Everyone loves a great bargain, but the hunt for a good deal is becoming a risky business. The technicolour world of online shopping offers consumers an abundance of choice.
But the online marketplace is also a confusing mass of sellers. There are plenty of legitimate small businesses or resellers, but for every honest seller there’s often a fraudster selling low-quality imitations of trusted brand-name items.
These products often look like the real deal, but with a much lower price tag and at a much lower quality.
Determining whether you’re getting a genuine bargain or are buying a knock-off product can be difficult. Often, consumers won’t realise they’ve purchased a fake until it’s too late.
Known as the “grey market”, these products often aren’t counterfeits at all and may have been manufactured legitimately by a brand but are sold by an unauthorised retailer or channel, often at a reduced price.
In the European Economic Area (EEA) grey trading is illegal and consumers purchasing these products, knowingly or not, can find themselves in a tight spot later down the line as authorised retailers will often be unwilling to service grey market goods.
Before handing over any cash, make sure you know you’re buying from someone you can trust.
There are several ways to verify a seller and fraudsters will often give themselves away if you simply take the time to look into them.
While a bargain price tag doesn’t necessarily mean a product is a counterfeit, if it seems too good to be true that’s often because it is.
Many scammers bank on the fact that buyers will be so dazzled by the promise of a bargain they won’t do their research.
So at the very least, a ludicrously low price should raise some red flags and encourage you to do some digging before hitting ‘buy’.
Here’s some ways to outsmart counterfeiters and steer clear of grey market goods.
Take a closer look at those 5-star reviews
The natural first step would be to check the seller’s reviews. Many people will do this anyway, but reviews shouldn’t be taken at face value.
Of course, a litany of scathing remarks from irate customers will immediately tell you to steer clear, but even positive reviews should be taken with a pinch of salt.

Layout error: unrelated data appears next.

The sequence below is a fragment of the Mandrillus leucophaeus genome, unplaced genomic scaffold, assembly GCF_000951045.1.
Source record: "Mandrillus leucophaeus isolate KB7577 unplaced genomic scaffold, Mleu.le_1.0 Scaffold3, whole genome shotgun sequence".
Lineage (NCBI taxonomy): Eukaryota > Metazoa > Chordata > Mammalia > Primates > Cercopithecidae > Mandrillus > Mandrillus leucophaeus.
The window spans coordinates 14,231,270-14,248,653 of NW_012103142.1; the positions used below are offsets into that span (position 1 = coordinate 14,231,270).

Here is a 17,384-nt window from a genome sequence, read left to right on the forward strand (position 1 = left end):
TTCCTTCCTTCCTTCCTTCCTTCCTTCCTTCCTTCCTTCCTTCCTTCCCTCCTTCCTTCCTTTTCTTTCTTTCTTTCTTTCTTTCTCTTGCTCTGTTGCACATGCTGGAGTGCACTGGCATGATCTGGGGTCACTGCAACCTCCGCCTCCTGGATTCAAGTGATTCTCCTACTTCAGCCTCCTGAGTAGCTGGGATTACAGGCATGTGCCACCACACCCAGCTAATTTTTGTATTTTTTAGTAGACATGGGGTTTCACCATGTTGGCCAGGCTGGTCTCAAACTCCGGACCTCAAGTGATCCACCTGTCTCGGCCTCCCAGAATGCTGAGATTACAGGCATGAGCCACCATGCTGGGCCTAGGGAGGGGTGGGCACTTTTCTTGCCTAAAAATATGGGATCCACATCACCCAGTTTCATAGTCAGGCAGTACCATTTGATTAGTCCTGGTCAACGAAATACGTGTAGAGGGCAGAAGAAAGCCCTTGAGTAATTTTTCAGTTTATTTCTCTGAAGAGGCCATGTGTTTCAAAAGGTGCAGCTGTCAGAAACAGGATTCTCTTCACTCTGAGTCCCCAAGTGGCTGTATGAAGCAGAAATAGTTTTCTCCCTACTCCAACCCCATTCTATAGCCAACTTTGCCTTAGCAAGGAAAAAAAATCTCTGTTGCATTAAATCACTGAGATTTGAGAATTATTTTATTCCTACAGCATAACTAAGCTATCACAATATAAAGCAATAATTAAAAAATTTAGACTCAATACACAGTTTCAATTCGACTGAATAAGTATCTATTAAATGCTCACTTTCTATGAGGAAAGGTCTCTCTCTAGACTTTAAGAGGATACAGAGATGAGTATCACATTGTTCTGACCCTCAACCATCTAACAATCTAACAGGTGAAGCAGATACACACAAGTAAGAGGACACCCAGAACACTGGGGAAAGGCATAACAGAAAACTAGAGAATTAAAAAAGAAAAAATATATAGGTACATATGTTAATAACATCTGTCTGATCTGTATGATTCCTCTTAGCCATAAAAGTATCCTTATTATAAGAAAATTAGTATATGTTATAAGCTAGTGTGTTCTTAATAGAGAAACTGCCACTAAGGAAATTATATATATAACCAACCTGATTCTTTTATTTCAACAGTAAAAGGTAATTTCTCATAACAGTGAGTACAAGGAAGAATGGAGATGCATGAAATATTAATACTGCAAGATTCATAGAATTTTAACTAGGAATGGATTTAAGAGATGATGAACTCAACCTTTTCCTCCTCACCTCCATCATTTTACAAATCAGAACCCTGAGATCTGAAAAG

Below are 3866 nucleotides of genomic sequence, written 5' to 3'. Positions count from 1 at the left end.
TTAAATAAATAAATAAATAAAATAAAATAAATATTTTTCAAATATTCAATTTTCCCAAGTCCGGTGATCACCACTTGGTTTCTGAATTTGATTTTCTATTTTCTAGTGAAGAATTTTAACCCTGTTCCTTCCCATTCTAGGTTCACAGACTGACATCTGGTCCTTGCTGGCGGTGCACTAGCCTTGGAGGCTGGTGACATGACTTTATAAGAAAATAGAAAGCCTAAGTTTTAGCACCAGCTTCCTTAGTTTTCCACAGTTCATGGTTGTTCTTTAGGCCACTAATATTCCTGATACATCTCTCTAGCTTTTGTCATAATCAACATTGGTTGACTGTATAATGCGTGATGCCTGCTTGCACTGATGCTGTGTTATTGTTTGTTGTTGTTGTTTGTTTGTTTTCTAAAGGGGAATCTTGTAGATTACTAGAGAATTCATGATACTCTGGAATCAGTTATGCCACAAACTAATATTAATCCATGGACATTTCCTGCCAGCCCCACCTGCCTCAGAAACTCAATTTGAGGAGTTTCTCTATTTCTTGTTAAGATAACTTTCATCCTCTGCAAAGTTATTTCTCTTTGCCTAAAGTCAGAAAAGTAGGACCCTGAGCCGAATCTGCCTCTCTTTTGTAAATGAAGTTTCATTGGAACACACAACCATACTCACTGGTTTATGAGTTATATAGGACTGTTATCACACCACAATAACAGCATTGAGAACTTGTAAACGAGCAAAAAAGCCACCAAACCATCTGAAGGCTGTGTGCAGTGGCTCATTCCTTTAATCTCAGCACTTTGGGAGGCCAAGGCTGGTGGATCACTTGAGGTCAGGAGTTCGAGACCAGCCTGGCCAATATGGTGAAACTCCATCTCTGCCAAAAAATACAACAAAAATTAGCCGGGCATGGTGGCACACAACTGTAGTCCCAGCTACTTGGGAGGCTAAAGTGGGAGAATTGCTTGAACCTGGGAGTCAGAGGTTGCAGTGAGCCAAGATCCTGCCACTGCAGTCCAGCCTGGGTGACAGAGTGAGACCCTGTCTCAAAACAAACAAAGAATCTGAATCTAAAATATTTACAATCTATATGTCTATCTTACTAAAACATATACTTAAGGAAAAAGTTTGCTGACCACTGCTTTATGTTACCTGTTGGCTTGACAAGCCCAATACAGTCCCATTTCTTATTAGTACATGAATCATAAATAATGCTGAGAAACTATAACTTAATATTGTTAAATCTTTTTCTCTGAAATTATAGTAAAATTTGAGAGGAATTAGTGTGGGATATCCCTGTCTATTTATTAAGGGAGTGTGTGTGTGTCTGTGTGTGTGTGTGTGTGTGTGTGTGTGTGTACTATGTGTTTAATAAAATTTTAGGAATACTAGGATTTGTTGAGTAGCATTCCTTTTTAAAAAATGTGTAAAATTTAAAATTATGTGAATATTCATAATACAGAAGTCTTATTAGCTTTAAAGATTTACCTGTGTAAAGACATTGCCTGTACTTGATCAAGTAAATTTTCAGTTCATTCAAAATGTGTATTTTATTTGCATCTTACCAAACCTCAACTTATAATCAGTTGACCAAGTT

Scammers will often post their own fake reviews, even on trusted sites like Amazon. Fortunately, there are some tell-tale signs that can tell you if reviews are genuine or not.
If they’re overly vague or generic, there are multiple comments saying the same thing with very similar phrasing or reviewers seem to be using exaggerative or promotional language, these can all hint that either the reviews are fabricated or that the seller has incentivised buyers to leave positive feedback, such as by giving away the product for free or by paying them for a good review.
Pay attention to the details
Sometimes, a seller’s online shop or page will immediately tell you they’re untrustworthy thanks to a dubious graphic design style.
But pro scammers can look very professional, so additional sleuth work may be needed. Try reading their “about” or “contact us” section.
If it’s full of grammatical errors and typos or lacks basic details such as a business address or phone number, that’s a good indication that something is wrong. You can go a step further by checking out the website domain.
Straight off the bat, you should be suspicious if the site ends in .org or .net – legitimate retailers typically don’t use those.
But if you’re unsure, copying the web address into a free website reputation checker (such as DomainTools) can tell you everything you need to know about the site, including when it was created and its IP location.
You should be wary of any sites that are written in your local language but have a domain that is hosted in another country or sites that are less than a year old.
Check out the packaging
Once your product arrives, there are ways of checking if it’s genuine or just a convincing counterfeit.
The packaging itself is often the first clue. Most brands use high-quality, well-designed packaging for their products.
It’s more than just about getting the product from A to B, packaging represents the brand so companies put a lot of thought into quality. Fraudsters, not so much.
They’ll try to emulate the design but often the packaging will be flimsy and of poor quality or the product might not fit properly.
Even if the packaging seems well-constructed, closer inspection could reveal details that point to the product being a fake.
Most people spend little, if any, time reading the fine print on the box but such details can be the key to spotting forgery.
Check if the box includes contact addresses, email addresses or websites and customer service phone numbers.
Mandatory legal information is often also printed on packaging, such as information about product warranty or health and safety details.
Some companies will go the extra mile to ensure customers can verify that the product they’ve bought is genuine. At HP, we are dedicated to empowering our customers with the knowledge and tools they need to identify fraudulent supplies.
For example, our cartridges include a QR code on the security seal of our packaging, automatically directing you to a validation screen.
You can also lookup the serial number on our website. We also include a holographic security label to prove authenticity and a tamper-evident label that can tell you if the product has been interfered with in any way.
Taking just a few moments to investigate before buying online could save you from the disappointment of a bargain gone bad and being saddled with a product quite different from what you were expecting.
The writer is the print lead for Africa at HP.